i have since then been unable to find it again, the process was simply to press BP at maybe 100 tonnes, you would get a small super dense cylinder of black powder, upon hammering this into dust it would have increased in burn speed tremendously, the idea is that all the pores of the charcoal would have been forcefully stuffed with sulfur and nitrate, you could try to use that maybe? otherwise as for plasticizing, you could have a go swapping some of the fuel out with various fuel gels, ive found it that melting hot glue with whatever glue gives you some thick gel, i used this for making magnesium fountains, works well




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Fulmen
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[*] posted on 8-10-2020 at 10:59


"Barely ever used"? Except for every commercial manufacturer and quite a few amateurs, sure...

The powder is usually pressed at roughly 10-15MPa (100-150kg/cm^2) while slightly damp, then dried before crushing and grading. That's how BP has been made for centuries.




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macckone
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[*] posted on 8-10-2020 at 17:28


Technically black powder is 'plastic' but requires a large pressure to squeeze the grain and make the sulfur behave in a plastic manner.
If it contains something other than charcoal, sulfur and potassium nitrate, it is no longer black powder but something else.
Having said that, the usual way of making black powder plastic is mixing it with nitrocellulose.
Then you use an appropriate solvent to make the mix plastic.
These are semi-smokeless powders and have been around for a long time.

APCP is the usual 'plastic' propellant for rockets.
It was literally used in the space shuttle boosters and is still used today in missiles and rockets.
Ammonium Perchlorate can be made with table salt (non-iodized please), electricity and an appropriate ammonia salt.
It is a bit more complex than that but those are the basic ingredients.
You add in a butyl rubber (widely available) and you have a rubber rocket fuel.
The advantages are:
It is water proof.
It is resistant to cracking.
It has a high impulse.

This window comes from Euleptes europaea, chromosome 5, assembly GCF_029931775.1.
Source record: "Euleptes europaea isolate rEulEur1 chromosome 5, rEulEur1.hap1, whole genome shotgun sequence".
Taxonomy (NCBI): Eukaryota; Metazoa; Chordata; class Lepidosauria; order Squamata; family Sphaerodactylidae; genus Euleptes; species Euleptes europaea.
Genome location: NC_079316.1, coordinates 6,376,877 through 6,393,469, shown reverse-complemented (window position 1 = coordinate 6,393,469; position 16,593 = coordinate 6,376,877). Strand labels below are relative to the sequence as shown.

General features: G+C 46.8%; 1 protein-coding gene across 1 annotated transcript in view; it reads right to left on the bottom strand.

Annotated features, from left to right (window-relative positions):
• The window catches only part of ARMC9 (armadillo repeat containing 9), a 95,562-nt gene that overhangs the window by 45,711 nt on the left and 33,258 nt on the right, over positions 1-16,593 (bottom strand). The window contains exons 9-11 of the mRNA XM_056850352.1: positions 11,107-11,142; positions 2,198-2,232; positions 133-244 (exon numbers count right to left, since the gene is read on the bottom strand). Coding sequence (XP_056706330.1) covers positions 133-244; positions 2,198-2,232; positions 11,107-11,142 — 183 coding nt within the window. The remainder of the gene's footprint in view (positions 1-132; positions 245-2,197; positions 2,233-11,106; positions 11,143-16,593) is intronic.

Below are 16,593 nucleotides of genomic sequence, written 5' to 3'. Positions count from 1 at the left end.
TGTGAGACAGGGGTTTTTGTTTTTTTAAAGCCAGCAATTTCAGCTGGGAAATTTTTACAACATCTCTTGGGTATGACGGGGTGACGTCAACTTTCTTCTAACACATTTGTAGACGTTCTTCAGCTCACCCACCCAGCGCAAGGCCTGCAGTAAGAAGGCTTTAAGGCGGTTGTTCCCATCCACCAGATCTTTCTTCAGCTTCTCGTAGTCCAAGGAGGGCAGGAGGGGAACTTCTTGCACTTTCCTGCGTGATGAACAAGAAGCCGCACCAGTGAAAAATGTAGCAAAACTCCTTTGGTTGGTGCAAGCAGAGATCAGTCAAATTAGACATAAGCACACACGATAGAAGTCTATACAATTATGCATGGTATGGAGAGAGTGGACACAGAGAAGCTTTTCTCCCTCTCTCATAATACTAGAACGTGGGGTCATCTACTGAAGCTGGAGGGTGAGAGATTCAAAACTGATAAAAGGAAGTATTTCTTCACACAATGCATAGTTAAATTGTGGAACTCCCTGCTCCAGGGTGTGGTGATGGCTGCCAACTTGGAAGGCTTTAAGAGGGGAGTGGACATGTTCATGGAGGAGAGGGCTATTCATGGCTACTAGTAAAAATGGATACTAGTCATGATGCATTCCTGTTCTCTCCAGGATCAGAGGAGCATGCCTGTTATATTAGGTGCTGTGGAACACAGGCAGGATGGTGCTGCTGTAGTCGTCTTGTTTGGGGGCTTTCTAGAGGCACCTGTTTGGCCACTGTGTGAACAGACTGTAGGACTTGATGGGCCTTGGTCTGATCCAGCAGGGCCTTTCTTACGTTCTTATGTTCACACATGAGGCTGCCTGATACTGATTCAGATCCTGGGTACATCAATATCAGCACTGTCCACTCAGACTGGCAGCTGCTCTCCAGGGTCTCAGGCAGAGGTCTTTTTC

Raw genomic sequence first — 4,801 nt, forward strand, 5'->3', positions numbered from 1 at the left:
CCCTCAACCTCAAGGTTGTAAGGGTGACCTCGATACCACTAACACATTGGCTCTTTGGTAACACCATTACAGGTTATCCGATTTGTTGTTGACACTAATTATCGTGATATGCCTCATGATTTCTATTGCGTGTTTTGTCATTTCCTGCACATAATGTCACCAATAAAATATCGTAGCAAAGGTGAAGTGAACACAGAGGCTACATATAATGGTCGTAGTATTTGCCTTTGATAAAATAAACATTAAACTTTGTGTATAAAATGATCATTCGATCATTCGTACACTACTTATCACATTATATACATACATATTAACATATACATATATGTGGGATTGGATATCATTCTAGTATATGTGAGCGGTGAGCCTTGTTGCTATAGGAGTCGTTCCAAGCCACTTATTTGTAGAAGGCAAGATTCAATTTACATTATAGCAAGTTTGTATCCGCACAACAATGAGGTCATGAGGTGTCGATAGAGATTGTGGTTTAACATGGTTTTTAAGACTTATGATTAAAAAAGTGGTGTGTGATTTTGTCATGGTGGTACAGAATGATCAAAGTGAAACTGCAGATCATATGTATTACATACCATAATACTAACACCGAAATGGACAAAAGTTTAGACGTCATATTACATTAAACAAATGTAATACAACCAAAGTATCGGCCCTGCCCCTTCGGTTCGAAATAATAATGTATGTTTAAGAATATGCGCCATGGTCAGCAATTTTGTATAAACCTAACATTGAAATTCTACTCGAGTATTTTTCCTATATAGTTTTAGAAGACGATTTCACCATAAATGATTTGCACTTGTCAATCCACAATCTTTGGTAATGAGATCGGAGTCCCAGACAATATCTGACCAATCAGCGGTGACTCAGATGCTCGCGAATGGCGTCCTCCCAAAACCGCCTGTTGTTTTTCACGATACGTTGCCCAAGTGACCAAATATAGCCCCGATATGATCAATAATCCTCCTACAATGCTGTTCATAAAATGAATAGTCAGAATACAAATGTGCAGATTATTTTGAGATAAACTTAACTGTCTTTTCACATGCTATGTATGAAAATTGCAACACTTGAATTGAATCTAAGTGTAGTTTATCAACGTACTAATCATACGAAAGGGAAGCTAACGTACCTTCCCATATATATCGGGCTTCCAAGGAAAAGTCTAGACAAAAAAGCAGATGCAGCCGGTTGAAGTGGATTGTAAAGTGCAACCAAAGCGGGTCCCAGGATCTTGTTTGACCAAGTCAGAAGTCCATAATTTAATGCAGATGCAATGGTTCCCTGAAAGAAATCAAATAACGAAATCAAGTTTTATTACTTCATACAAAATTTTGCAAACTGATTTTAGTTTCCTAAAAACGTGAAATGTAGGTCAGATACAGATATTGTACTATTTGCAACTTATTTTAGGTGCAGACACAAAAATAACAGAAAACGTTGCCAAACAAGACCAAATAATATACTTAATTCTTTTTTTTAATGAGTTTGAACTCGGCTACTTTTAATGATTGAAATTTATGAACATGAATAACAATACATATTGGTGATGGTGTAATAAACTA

It is easy to mold into any shape you can design a mold for.
The disadvantage:
If there is Chlorate present when converting to the Ammonium salt, it has a tendency to go boom when drying.
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aromaticfanatic
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[*] posted on 9-10-2020 at 11:49


Quote: Originally posted by macckone  
Technically black powder is 'plastic' but requires a large pressure to squeeze the grain and make the sulfur behave in a plastic manner.
If it contains something other than charcoal, sulfur and potassium nitrate, it is no longer black powder but something else.
Having said that, the usual way of making black powder plastic is mixing it with nitrocellulose.
Then you use an appropriate solvent to make the mix plastic.
These are semi-smokeless powders and have been around for a long time.

APCP is the usual 'plastic' propellant for rockets.
It was literally used in the space shuttle boosters and is still used today in missiles and rockets.
Ammonium Perchlorate can be made with table salt (non-iodized please), electricity and an appropriate ammonia salt.
It is a bit more complex than that but those are the basic ingredients.
You add in a butyl rubber (widely available) and you have a rubber rocket fuel.
The advantages are:
It is water proof.
It is resistant to cracking.
It has a high impulse.
It is easy to mold into any shape you can design a mold for.
The disadvantage:
If there is Chlorate present when converting to the Ammonium salt, it has a tendency to go boom when drying.


Thanks for the informative reply! I've been told to go the APCP route a few times but was never warned about the chlorate thing. Very good to know, thank you.
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[*] posted on 2-11-2020 at 02:52


The black powder has a theoretical density of about 2.15 g / cc. At a density below 1.75 g / cc, deflagration develops rapidly until the explosion.
At a density higher than 1.75 g / cc, ie strongly pressed, BP burns in regular layers in constant speed. For rocket engines, a density of 1.8 - 1.9 g / cc is recommended.